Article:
Between 1968 and 1978, the federal government not only completed the creation of a national health insurance system but also began its devolution, due to funding constraints. Both the hospital insurance and medicare programs reflected the optimism of the post-war economic boom and the Canadian public’s belief that the state had a role to play in ensuring universal access to medically necessary services. But external economic forces and growing recognition that traditional practice patterns and institutional arrangements would not restrain costs led all levels of government to set up inquiries, task forces and committees to grapple with the challenge of providing services without distorting spending on other essential government programs. Only Quebec took the radical step of prohibiting further hospital construction and uniting health and social services in centres locaux de services communautaires in order to deal with the underlying social problems that cause poor health. Not surprisingly, this action provoked opposition from the medical profession, deterring other provinces from imitating the initiative.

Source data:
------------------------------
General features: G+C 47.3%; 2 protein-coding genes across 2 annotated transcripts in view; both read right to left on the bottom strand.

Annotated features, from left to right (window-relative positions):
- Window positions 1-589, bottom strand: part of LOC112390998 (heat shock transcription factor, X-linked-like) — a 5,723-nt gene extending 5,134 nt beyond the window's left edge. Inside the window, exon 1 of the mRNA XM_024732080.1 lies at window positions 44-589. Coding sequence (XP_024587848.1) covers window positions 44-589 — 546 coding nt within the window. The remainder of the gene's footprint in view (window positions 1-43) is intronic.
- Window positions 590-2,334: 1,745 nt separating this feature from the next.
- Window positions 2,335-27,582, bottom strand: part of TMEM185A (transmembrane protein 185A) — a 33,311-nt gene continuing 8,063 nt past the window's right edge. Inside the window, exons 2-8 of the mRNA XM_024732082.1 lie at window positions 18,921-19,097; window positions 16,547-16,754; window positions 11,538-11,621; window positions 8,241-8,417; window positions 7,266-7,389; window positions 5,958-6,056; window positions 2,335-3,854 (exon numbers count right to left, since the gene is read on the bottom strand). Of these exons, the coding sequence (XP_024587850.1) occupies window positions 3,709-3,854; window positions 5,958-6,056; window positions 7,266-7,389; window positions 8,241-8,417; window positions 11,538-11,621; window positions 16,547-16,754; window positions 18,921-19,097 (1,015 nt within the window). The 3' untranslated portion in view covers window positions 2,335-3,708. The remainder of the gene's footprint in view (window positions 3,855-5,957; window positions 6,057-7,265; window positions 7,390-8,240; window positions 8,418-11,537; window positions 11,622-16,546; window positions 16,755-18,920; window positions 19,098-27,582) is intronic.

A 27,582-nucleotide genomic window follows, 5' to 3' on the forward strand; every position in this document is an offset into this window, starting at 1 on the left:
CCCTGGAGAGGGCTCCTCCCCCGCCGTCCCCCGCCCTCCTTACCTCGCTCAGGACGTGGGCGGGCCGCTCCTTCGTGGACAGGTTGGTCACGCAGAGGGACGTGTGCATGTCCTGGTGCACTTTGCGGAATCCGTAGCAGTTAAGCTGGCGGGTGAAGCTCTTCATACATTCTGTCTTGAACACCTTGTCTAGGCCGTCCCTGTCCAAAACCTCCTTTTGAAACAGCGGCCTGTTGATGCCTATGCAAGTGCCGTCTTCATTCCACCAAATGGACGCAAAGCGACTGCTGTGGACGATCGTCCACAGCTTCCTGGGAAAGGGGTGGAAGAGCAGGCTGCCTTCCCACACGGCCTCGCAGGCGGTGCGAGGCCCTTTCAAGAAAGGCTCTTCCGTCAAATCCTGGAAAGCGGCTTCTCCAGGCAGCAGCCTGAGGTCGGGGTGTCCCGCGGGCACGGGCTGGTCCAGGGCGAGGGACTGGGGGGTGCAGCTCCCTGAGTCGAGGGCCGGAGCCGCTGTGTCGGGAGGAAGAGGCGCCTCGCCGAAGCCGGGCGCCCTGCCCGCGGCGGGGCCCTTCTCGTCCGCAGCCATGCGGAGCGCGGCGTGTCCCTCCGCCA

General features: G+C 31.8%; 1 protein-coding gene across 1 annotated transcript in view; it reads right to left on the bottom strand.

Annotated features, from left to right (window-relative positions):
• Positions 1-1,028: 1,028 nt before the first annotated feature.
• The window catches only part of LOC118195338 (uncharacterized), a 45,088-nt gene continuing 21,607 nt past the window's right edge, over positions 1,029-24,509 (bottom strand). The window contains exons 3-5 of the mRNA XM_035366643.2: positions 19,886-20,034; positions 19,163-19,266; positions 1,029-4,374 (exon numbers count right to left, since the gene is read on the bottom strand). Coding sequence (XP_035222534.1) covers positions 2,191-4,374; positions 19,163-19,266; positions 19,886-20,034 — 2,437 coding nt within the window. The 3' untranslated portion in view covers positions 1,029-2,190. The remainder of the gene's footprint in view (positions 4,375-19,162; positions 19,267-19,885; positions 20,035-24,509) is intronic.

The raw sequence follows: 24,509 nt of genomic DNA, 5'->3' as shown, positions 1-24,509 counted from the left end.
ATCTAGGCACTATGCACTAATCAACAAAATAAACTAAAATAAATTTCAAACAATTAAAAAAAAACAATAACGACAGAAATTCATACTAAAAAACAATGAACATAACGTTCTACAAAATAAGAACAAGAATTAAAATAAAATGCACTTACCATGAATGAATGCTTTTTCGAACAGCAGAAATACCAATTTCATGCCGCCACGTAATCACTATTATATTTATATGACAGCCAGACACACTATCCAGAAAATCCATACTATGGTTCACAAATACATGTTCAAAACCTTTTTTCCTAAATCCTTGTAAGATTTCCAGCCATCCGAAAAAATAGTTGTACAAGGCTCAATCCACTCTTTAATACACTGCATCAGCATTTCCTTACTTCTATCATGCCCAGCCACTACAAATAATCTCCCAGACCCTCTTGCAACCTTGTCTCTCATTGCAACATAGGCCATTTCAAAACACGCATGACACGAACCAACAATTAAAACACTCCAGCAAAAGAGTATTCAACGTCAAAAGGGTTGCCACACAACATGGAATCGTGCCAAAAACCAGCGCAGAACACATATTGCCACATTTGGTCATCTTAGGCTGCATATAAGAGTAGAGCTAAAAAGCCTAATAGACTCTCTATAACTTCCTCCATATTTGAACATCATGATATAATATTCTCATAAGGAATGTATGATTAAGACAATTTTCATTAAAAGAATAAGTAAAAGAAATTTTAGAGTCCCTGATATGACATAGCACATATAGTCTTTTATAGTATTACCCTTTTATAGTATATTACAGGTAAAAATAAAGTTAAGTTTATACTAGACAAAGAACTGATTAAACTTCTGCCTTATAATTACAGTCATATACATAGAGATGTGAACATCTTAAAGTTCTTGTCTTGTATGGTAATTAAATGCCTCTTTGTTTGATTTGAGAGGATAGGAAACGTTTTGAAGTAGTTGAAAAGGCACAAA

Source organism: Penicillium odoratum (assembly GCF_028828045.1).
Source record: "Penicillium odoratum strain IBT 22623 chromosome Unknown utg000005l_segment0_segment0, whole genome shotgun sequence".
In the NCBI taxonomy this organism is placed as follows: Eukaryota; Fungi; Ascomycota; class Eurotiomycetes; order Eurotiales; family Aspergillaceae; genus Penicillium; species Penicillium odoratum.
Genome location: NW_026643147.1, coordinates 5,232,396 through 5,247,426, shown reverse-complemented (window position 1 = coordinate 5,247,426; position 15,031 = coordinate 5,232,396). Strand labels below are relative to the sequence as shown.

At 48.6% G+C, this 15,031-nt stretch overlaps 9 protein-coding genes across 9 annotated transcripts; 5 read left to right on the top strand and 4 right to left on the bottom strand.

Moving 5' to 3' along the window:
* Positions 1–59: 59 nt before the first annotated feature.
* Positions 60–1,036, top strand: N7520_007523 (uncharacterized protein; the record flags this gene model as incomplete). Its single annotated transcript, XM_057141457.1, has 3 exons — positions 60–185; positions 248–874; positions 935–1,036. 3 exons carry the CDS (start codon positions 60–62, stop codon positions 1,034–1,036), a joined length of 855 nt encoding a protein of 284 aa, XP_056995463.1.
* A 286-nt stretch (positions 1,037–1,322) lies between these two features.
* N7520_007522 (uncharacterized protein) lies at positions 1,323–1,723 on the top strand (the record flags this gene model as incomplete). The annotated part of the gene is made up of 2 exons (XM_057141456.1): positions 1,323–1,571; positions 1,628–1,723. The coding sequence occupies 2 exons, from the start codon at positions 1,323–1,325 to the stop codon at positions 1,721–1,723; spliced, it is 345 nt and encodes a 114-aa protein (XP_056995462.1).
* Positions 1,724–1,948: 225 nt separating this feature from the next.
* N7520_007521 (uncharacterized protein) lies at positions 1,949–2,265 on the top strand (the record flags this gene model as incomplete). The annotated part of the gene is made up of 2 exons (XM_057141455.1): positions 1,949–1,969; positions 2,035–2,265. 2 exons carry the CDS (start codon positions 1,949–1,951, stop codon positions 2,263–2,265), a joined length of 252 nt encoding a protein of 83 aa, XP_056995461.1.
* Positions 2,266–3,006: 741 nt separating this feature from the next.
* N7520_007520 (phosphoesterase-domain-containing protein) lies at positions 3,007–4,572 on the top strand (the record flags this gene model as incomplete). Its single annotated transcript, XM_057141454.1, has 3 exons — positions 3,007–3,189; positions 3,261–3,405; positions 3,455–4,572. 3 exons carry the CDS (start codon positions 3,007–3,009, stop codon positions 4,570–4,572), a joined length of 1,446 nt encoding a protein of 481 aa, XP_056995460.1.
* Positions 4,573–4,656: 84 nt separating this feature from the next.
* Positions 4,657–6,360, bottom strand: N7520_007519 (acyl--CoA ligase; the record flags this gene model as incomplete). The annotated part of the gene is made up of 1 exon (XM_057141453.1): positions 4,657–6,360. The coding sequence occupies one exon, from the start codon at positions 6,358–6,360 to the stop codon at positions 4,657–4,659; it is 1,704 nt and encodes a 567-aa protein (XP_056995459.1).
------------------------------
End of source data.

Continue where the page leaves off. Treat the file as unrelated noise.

The publication of A New Perspective on the Health of Canadians had a significant impact on the international scene, as Great Britain, the United States and Sweden immediately moved to assess their health care systems using the health field concept as a guide to reorienting their national priorities away from curative services to a more broad-based set of policies. At the international level, the World Health Organization (WHO) organized a conference on primary care in Alma-Ata, Russia in 1978. This meeting produced the Declaration of Alma-Ata, which led to WHO’s global strategy two years later that called on all nations to ensure “health for all by the year 2000” (Dr. Maureen Law and Dr. Jean Lariviere, “Canada and WHO: Giving and Receiving,” Health Promotion [Spring 1988]: 4–5). But the declaration did not mean simply providing hospital and medical services; instead, it called on nations to ensure that “all people in all countries should have at least such a level of health that they are capable of working productively and of participating actively in the social life of the community in which they live” (“Canada and WHO,” 4–5). In other words, the World Health Organization was challenging the developing and the developed nations to integrate health issues into all aspects of national life. Would Canada be able to meet the challenge?